The evidence adduced by the Complainant, including animated screen captures, convincingly demonstrates the Respondent’s activity. Internet users received emails urging them to check their accounts by following a link to the website of the disputed domain name. This relied on the user being confused into thinking the website was associated with Banca di Roma. Via other keystrokes they were led to a fake website masquerading as Banca di Roma, itself copied from the Luxembourg website “www.bancaroma.lu” of Banca di Roma International, and then induced to divulge their confidential login details in the belief that these were being requested legitimately. In this way the Respondent gained knowledge of the user’s bank account and password thereby deriving the ability to transfer money from it fraudulently.
The Panel finds that the Respondent has intentionally attracted Internet users to its website for commercial gain by confusing users into thinking the website belonged to the Complainant. The Respondent has been attempting to perpetrate a fraud on bank customers by a well-known device known in current parlance as “phishing”. The Panel finds bad faith proven and finds for the Complainant in the terms of paragraph 4(a)(iii) of the Policy.
The circumstances listed in paragraphs 4(b)(i) - (iv) of the Policy are without limitation and bad faith may be found alternatively. For the Respondent to operate its device in the manner described, which included a fake version of the Complainant’s legitimate website, the Respondent must have been actually and fully aware, and more than constructively aware, of the Complainant’s famous trademarked name and the exact nature of its business. Notwithstanding that the disputed domain name is slightly different from the Complainant’s trademark, the trademark is nevertheless infringed, as remarked in Washington Speakers Bureau (above). Registration of a well known trademark of which the Respondent must have been aware is in itself sufficient to amount to bad faith (Banca Sella S.p.A. v. Mr. Paolo Parente, WIPO Case No. D2000-1157; Veuve Cliquot Ponsardin, Maison Fondée en 1772 v. The Polygenix Group Co., WIPO Case No. D2000-0163; Société des Hôtels Méridien v. LaPorte Holdings, Inc., WIPO Case No. D2004-0849), and the Panel sees an adapted trademark as included within the principle. The Panel finds bad faith proven additionally in this respect.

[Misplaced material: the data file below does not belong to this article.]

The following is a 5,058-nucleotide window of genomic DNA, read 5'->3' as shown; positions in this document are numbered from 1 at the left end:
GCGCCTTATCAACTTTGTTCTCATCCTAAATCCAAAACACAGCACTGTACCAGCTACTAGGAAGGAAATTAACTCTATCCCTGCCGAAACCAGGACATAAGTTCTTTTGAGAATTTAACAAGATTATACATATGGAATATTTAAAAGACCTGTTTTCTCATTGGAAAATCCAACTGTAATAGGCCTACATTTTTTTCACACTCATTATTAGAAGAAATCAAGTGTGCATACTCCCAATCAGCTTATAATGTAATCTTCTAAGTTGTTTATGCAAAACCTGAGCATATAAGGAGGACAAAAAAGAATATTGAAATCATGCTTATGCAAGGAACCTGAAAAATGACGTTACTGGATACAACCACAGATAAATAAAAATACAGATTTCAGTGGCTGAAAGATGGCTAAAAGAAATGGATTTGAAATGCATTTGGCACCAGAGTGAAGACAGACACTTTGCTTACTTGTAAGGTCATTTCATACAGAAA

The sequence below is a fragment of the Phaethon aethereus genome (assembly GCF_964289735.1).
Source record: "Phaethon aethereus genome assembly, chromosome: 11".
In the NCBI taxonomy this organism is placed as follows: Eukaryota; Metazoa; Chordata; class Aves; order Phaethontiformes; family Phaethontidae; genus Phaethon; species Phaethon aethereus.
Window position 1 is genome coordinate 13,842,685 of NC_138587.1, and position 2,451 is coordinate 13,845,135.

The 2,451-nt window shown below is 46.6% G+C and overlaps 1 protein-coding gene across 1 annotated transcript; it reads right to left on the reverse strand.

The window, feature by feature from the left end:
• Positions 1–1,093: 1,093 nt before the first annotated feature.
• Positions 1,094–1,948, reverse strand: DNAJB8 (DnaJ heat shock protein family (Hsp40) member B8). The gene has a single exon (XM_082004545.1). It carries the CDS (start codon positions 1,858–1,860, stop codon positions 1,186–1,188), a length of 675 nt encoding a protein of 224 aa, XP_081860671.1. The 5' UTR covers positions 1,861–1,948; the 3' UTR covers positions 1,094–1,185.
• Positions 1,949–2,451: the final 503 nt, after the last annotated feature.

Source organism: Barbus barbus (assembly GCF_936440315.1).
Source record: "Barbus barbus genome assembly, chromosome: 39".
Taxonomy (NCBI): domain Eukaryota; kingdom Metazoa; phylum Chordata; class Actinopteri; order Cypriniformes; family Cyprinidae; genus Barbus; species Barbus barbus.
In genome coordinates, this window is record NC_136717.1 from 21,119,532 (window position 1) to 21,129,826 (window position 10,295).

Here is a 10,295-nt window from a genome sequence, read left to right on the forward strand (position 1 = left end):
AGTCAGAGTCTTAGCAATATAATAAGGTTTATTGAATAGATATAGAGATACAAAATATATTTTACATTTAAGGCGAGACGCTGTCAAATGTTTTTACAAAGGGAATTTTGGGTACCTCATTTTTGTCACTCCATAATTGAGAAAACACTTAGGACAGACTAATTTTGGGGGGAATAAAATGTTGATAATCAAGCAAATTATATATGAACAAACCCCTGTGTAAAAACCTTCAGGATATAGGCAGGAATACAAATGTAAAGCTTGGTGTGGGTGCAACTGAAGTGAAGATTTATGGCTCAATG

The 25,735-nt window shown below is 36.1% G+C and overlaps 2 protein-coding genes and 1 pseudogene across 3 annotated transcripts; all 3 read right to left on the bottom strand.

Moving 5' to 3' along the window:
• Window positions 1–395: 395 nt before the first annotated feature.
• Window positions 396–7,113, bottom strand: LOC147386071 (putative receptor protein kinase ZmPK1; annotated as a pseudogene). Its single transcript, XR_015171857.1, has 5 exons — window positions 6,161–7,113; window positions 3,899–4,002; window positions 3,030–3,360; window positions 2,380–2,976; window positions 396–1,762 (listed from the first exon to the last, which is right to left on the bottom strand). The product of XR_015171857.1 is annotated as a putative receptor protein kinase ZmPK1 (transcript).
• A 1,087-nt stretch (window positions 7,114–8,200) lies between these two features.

In summary, the Panel is satisfied that the disputed domain name is confusingly similar to the Complainant’s trademark in the terms of paragraph 4(a)(i) of the Policy; the Respondent does not have rights or legitimate interests in the domain name in the terms of paragraph 4(a)(ii) of the Policy; and the Respondent has registered and is using the domain name in bad faith in the terms of paragraph 4(a)(iii) of the Policy. The Complainant has proven all three elements required by paragraph 4(a) of the Policy and accordingly the Administrative Panel decides for the Complainant.
The Decision of the Administrative Panel is that the disputed domain name <bancroma.com> is confusingly similar to the trademark BANCA DI ROMA in which the Complainant has rights; that the Respondent has no rights or legitimate interests in the disputed domain name; and that the Respondent has registered and is using the disputed domain name in bad faith. In accordance with paragraphs 4(i) of the Policy and 15 of the Rules, the Panel orders that the domain name <bancroma.com> be transferred to the Complainant.
Clive N.A. Trotman
Dated: March 13, 2006